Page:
School Safety Committee and BHS Administration work to revise the safety plan amid community concern


“The school safety plan is an official document that lists all procedures that need to be followed in case of an emergency,” Liliana Cardile, a Berkeley High School parent and reporter of the BHS School Safety Committee, said. The School Safety Committee is tasked with the job of writing and reviewing BHS’ school safety plan.

Some examples of things that the safety plan addresses, Cardile said, are, “for example, an earthquake or a fire, but the school safety plan also addresses situations like sexual harassment, for example, in the school, or bullying.”

“(The safety plan is) relevant every single day. Every day, there could be an emergency, or there is something that happens that we need to take action on,” Principal Juan Raygoza said. “We rely on that safety plan as an anchor, and then also use the experience and what we learn every single day … to be able to reflect and say, ‘Hey, this is what our safety plans say. And let’s make sure we’re following our safety plan”

BHS’s safety plan, according to Raygoza, was written using a district template safety plan that was then altered to match with the individual needs of BHS. This school year, concerns have been brought up by members of the School Safety Committee about the state of the BHS safety plan. In early February, Cardile and other members of the School Safety Committee signed a report to BUSD’s board of directors outlining ten primary concerns with the safety plan for the 2023-24 school year. Their report described the safety plan as missing “crucial safety planning information” and “reflect(ing) real, “on-the-ground” safety gaps that pose considerable risk to students and staff.” 

“The committee,” the report reads, “has identified 10 major areas requiring improvement to align the safety plan with the California Education Code. These areas encompass a broad range of safety concerns, from emergency preparedness to incident response protocols.”

In March 2024, the School Site Council approved the safety plan for the 2024-25 school year. The plan was submitted by Raygoza and other school administrators. 

“The site safety plan is ultimately the responsibility of the principal to hold, because at the end of the day, as the principal of Berkeley High, I am responsible for the safety of our students and our staff on campus,” Raygoza said. He also added that the School Site Council, which is made up of students, staff, and members from the community are required to have a deadline by which they approve the safety plan that is brought forward to them. Therefore, School Site Councils have the ability to delegate that responsibility, because it is a big responsibility, to a safety committee. Our School Site Council has chosen to do that this year.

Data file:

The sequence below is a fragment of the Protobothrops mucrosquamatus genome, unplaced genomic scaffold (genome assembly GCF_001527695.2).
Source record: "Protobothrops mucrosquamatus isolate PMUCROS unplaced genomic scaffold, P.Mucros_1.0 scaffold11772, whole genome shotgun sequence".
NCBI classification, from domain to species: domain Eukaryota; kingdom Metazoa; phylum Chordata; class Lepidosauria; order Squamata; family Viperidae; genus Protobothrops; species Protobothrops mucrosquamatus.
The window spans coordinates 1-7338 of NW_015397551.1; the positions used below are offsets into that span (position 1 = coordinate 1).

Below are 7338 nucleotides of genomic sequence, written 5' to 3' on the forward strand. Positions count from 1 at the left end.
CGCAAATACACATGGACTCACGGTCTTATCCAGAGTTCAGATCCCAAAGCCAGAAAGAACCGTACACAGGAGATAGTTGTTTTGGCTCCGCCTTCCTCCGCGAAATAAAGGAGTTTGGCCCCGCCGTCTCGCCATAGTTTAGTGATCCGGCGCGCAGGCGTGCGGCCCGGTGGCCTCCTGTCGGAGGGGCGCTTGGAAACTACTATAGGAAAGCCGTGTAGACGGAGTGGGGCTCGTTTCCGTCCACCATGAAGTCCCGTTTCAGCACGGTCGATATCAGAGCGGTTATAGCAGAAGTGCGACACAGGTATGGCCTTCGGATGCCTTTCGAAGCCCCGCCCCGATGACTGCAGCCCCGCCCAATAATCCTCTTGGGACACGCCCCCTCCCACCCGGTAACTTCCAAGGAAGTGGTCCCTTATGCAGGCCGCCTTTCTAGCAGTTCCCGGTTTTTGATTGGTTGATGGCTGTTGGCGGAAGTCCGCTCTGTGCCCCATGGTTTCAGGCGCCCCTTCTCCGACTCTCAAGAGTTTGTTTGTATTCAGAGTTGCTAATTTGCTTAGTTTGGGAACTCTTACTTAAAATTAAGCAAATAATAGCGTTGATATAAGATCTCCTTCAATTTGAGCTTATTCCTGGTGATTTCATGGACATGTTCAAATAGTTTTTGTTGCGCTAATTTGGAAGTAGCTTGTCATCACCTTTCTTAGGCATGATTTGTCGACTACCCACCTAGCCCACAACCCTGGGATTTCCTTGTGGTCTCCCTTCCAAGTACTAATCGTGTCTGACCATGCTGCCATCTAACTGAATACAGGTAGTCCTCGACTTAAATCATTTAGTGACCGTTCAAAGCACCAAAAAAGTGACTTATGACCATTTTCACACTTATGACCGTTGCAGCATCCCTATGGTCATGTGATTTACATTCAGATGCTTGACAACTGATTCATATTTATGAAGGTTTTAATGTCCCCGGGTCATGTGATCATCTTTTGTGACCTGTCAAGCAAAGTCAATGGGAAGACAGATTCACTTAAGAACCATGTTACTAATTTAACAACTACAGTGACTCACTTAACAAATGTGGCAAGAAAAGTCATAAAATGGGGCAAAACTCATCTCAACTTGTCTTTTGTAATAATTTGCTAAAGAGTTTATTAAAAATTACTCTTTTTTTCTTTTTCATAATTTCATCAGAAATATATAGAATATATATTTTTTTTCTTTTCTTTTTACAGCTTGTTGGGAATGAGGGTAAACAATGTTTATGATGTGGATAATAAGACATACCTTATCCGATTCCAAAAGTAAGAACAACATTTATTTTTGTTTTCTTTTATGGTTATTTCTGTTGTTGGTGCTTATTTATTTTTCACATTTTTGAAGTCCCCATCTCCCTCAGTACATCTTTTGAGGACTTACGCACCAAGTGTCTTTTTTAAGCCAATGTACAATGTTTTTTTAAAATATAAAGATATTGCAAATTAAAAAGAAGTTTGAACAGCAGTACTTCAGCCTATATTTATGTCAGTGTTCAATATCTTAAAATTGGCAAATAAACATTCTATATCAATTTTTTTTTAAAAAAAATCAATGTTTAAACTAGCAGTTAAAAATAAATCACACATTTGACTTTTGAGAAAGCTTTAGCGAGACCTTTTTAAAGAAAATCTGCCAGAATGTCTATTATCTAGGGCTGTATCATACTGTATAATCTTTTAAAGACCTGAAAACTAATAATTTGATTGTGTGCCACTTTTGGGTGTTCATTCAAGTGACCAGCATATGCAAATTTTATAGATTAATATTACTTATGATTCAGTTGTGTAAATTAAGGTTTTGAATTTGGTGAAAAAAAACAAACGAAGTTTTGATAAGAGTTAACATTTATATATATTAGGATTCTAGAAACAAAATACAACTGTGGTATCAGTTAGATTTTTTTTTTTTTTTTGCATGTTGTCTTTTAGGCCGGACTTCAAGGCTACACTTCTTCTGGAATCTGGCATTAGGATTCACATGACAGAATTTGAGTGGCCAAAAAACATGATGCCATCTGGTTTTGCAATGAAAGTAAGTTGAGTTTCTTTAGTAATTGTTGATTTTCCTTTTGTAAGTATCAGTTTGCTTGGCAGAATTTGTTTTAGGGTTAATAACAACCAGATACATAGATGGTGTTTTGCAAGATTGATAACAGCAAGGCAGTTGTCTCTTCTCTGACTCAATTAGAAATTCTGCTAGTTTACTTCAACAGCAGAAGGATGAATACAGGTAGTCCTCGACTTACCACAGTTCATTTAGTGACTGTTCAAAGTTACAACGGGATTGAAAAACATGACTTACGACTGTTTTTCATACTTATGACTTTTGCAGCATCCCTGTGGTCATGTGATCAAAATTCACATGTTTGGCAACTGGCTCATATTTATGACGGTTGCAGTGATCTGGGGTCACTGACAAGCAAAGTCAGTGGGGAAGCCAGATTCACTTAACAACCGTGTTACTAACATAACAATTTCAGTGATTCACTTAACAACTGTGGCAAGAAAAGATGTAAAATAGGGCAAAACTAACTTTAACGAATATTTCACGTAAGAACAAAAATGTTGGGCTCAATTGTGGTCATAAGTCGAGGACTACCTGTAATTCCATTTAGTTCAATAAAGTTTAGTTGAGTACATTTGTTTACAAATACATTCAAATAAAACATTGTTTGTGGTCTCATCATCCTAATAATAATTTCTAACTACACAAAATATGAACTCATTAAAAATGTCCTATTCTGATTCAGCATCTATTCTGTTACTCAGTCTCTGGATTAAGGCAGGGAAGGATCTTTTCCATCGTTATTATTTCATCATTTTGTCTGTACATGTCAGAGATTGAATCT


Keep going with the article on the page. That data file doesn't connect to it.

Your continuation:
Gary Wolf, the School Safety Committee chairman, explained problems with the plan approved by the School Site Council in an email he sent out to the BHS community following the approval. “The plan does not acknowledge most of the recommendations made by the Safety Committee, does not include BHS specific site goals, and is still missing key material required by the California Education Code,” reads his email.

Jasmina Viteskic, the BHS Title IX coordinator, worked with the School Safety Committee making amendments to the parts of the plan addressing sexual assault and harrassment. She explained that submitting the safety plan to the School Site Council for review is within the bylaws of the School Safety Committee. The safety plan for the upcoming year has to be approved by March 1st of each year in accordance with California Education Code. “This year, the bylaws of the Safety Committee were not really followed because there was no time to meet the March 1st deadline. So Berkeley High (School) ended up presenting a plan,” Viteskic said.